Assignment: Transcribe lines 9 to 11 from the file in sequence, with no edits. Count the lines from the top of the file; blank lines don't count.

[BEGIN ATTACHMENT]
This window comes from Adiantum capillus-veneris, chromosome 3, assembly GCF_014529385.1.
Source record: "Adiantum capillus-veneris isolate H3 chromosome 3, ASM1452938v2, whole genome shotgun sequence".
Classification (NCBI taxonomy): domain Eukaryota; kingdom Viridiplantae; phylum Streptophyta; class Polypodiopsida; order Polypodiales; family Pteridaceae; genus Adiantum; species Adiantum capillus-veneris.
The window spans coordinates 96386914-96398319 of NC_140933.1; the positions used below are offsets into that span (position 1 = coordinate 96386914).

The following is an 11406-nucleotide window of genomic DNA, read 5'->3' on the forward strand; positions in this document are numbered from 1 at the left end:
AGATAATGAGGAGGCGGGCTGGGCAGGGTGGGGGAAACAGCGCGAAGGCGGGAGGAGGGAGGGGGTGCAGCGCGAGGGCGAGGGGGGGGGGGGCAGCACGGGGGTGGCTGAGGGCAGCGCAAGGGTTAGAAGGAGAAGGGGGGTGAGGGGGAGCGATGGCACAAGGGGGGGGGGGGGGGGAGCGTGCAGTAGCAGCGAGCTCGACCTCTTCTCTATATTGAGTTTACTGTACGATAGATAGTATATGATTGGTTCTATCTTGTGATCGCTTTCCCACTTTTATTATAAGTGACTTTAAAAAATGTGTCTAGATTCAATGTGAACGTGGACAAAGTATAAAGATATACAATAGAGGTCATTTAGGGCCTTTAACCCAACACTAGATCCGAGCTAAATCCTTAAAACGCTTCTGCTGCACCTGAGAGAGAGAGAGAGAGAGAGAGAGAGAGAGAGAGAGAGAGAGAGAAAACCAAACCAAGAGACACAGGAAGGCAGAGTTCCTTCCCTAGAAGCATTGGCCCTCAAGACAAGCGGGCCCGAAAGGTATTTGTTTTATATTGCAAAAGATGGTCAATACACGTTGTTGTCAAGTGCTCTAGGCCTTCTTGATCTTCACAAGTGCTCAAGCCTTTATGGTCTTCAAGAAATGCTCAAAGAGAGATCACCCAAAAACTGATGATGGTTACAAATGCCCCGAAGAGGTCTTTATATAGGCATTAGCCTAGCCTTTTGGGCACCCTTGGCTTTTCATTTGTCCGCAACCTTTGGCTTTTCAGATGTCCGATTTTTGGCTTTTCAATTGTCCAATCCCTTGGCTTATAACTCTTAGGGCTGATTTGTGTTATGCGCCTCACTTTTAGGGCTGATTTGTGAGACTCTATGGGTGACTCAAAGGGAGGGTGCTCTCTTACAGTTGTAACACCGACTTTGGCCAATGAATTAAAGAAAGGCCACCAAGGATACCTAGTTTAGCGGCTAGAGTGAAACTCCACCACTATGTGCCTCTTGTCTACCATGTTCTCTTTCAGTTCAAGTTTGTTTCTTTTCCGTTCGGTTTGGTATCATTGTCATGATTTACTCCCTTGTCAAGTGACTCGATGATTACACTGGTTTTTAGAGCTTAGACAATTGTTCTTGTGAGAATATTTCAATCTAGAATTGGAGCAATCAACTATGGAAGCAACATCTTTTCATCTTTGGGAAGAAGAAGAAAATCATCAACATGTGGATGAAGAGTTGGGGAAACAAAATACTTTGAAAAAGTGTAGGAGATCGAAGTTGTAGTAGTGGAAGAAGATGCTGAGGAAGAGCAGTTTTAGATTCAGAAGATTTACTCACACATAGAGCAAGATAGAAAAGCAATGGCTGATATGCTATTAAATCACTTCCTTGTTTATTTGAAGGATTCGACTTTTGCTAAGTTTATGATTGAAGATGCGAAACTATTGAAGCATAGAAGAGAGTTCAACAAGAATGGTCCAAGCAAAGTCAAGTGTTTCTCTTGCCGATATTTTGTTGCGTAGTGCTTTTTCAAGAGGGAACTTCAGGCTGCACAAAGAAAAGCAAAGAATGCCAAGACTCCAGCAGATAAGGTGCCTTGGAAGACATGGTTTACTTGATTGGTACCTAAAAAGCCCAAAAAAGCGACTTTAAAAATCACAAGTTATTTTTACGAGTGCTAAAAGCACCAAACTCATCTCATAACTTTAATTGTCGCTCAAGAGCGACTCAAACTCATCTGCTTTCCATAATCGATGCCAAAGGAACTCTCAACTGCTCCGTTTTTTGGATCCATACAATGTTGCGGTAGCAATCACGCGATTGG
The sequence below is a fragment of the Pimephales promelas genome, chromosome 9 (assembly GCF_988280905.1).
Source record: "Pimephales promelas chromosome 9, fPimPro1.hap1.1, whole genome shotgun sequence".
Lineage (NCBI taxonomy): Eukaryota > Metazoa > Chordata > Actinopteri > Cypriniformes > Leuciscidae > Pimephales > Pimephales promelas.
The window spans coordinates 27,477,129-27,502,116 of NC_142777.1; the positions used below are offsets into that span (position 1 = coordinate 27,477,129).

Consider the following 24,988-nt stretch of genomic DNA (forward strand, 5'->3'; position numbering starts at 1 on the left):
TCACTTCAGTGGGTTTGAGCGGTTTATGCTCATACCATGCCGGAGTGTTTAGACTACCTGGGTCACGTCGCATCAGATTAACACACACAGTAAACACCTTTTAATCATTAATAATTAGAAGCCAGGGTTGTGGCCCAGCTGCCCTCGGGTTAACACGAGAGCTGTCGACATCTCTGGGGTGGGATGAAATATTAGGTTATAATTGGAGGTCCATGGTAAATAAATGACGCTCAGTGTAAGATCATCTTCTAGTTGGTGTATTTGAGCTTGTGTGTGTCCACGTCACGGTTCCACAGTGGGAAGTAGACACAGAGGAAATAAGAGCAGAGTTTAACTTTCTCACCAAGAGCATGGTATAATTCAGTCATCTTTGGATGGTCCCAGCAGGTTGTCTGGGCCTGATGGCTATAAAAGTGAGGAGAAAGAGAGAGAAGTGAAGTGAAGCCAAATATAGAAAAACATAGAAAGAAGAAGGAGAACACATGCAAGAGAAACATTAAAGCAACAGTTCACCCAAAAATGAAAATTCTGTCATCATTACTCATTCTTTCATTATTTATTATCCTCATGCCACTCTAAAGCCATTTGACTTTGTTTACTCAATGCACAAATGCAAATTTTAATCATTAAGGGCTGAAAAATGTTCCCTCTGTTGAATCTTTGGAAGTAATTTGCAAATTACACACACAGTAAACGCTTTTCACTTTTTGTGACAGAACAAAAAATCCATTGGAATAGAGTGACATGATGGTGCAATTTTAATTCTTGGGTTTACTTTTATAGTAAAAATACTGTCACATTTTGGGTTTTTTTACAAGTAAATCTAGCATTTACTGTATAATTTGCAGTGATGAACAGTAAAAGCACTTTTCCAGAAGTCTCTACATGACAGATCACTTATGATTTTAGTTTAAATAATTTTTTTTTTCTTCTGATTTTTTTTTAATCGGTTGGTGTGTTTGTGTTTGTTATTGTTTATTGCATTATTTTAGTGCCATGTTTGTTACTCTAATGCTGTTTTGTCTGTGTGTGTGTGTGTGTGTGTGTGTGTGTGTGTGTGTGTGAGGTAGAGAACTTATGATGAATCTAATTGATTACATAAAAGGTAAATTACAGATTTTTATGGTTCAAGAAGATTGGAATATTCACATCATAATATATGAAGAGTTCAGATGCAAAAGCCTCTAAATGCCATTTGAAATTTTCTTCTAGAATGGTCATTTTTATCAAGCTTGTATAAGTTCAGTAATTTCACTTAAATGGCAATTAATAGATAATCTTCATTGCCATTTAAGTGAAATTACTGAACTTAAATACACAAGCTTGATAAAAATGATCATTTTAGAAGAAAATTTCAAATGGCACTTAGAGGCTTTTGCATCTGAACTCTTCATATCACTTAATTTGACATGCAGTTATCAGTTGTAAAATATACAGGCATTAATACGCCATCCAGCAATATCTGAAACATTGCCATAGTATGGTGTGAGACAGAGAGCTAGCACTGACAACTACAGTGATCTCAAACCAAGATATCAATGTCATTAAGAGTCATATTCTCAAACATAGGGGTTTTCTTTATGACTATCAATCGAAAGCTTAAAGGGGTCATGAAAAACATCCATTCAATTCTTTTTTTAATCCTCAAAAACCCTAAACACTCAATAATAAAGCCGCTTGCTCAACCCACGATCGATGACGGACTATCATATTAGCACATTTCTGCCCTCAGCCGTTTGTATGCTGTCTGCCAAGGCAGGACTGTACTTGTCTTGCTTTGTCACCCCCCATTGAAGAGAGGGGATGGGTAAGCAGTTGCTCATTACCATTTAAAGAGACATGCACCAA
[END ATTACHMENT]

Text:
Lineage (NCBI taxonomy): Eukaryota > Metazoa > Chordata > Actinopteri > Cypriniformes > Leuciscidae > Pimephales > Pimephales promelas.
The window spans coordinates 27,477,129-27,502,116 of NC_142777.1; the positions used below are offsets into that span (position 1 = coordinate 27,477,129).

Consider the following 24,988-nt stretch of genomic DNA (forward strand, 5'->3'; position numbering starts at 1 on the left):